Surrey RCMP are investigating after a pedestrian was struck and killed at 183 Street and Highway 10 Friday night. (File photo)
Energy consultant Michèle Deluca and city building inspector Sam Ellison are researching how to account for embodied carbon when calculating a new building’s carbon footprint. Photo: Bill Metcalfe
Nelson researches climate impact of embodied carbon in new buildings

Embodied carbon is the footprint of the manufacture and transport of building materials

Castlegar Sculpturewalk 2020 – 10 Year Anniversary Sand Sculpture. (Submitted/CBT)
CBT arts and culture grant program now accepting applications

Apply through the Kootenay Columbia Cultural Alliance

Dr. Penny Ballem, a former deputy health minister, discusses her role in leading B.C.’s COVID-19 vaccination program, at the B.C. legislature, Jan. 22, 2021. (B.C. government)
B.C. holds steady with 407 new COVID-19 cases Tuesday

14 deaths, no new outbreaks in the health care system

A Cessna 170 airplane similar to the one pictured above is reported to be missing off the waters between Victoria and Washington State. Twitter photo/USCG
Canadian, American rescue crews searching for missing aircraft in waters near Victoria

The search is centered around the waters northeast of Port Angeles

Interior Health reported two more COVID-19 deaths at Sunnybank Retirement Center in Oliver Tuesday, Jan. 26, 2021. (File photo)
COVID-19 claims lives of two more South Okanagan care home residents

Five residents of the Oliver care home have died since the outbreak was first declared

Jonathon Muzychka and Dean Reber are wanted on Canada-wide warrants. (Courtesy of Victoria Police Department)
Convicted killer, robber at large after failing to return to facility: Victoria police

Dean Reber, 60, and Jonathon Muzychka, 43, may be together

B.C. Premier John Horgan listens during a postelection news conference in Vancouver on Sunday, Oct. 25, 2020. THE CANADIAN PRESS/Darryl Dyck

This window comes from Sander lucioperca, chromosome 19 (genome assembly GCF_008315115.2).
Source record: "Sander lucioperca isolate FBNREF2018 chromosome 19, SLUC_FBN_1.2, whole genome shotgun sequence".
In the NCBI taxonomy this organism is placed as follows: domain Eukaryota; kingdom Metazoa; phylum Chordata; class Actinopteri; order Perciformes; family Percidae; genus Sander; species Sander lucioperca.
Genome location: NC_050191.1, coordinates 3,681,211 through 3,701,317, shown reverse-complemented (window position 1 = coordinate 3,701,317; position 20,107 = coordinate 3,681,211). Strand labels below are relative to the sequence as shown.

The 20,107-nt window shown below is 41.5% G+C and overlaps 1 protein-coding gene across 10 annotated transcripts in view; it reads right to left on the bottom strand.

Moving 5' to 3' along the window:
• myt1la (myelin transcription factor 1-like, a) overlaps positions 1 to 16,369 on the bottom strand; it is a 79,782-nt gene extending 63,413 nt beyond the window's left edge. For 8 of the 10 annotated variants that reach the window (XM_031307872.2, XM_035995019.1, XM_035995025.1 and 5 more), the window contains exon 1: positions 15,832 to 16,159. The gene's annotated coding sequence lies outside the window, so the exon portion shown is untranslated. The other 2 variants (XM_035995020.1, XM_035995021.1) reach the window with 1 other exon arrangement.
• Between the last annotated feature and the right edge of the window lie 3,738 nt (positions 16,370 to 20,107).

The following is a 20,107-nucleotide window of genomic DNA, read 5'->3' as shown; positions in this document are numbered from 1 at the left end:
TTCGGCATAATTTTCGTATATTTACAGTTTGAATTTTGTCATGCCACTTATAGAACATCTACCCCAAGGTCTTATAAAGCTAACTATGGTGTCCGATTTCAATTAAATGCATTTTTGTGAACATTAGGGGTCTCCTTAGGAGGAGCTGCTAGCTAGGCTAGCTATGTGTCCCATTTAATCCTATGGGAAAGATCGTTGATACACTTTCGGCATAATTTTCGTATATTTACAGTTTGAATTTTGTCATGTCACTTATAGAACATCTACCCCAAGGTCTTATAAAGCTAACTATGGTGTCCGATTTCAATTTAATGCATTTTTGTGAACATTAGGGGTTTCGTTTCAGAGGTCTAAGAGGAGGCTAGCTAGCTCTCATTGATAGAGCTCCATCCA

30% of B.C. recovery benefit applications held up in manual review

The province says 150 staff have been reassigned to help with manually reviewing applications

Adam Dergazarian, bottom center, pays his respect for Kobe Bryant and his daughter, Gianna, in front of a mural painted by artist Louie Sloe Palsino, Tuesday, Jan. 26, 2021, in Los Angeles. (AP Photo/Jae C. Hong)
Kobe Bryant’s presence remains strong a year after his death

Tuesday marks the grim anniversary of the crash that took their lives

Modelling of predicted transmission growth from the B117 COVID-19 variant in British Columbia. (Simon Fraser University)
COVID-19 variant predicted to cause ‘unmanageable’ case spike in B.C: report

SFU researchers predict a doubling of COVID-19 cases every two weeks if the variant spreads

The Brucejack mine is 65 km north of Stewart in northwestern B.C. (Pretivm Photo)
B.C. mine executives see bright gleam in post-COVID future

Low carbon drives demand for copper, steelmaking coal

In this Dec. 18, 2020 photo, pipes to be used for the Keystone XL pipeline are stored in a field near Dorchester, Neb.  THE CANADIAN PRESS/AP-Chris Machian /Omaha World-Herald via AP
Canadians divided over Keystone pipeline, despite U.S. president’s permit pullback

Two-thirds of Canadians think Biden’s decision was a “bad thing” for Alberta

Most Read